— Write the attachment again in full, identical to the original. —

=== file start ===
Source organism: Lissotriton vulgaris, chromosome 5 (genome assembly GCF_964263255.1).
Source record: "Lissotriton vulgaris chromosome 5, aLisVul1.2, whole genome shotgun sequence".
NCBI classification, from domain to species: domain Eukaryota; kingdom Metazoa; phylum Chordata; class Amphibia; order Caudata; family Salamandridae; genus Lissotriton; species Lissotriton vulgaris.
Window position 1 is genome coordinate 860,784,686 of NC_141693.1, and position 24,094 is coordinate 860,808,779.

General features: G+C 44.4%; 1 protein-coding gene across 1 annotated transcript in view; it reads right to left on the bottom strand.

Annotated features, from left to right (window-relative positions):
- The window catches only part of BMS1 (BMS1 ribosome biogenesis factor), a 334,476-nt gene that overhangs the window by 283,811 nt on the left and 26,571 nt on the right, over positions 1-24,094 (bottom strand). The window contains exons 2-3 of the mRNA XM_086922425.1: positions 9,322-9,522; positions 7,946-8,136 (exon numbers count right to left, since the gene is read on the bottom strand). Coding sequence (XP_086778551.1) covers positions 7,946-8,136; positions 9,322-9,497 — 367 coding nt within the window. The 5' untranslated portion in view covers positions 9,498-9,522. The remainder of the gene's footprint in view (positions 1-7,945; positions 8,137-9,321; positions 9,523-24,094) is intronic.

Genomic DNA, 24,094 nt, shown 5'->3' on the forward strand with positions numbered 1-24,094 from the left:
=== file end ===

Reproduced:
Source organism: Lissotriton vulgaris, chromosome 5 (genome assembly GCF_964263255.1).
Source record: "Lissotriton vulgaris chromosome 5, aLisVul1.2, whole genome shotgun sequence".
NCBI classification, from domain to species: domain Eukaryota; kingdom Metazoa; phylum Chordata; class Amphibia; order Caudata; family Salamandridae; genus Lissotriton; species Lissotriton vulgaris.
Window position 1 is genome coordinate 860,784,686 of NC_141693.1, and position 24,094 is coordinate 860,808,779.

General features: G+C 44.4%; 1 protein-coding gene across 1 annotated transcript in view; it reads right to left on the bottom strand.

Annotated features, from left to right (window-relative positions):
- The window catches only part of BMS1 (BMS1 ribosome biogenesis factor), a 334,476-nt gene that overhangs the window by 283,811 nt on the left and 26,571 nt on the right, over positions 1-24,094 (bottom strand). The window contains exons 2-3 of the mRNA XM_086922425.1: positions 9,322-9,522; positions 7,946-8,136 (exon numbers count right to left, since the gene is read on the bottom strand). Coding sequence (XP_086778551.1) covers positions 7,946-8,136; positions 9,322-9,497 — 367 coding nt within the window. The 5' untranslated portion in view covers positions 9,498-9,522. The remainder of the gene's footprint in view (positions 1-7,945; positions 8,137-9,321; positions 9,523-24,094) is intronic.

Genomic DNA, 24,094 nt, shown 5'->3' on the forward strand with positions numbered 1-24,094 from the left: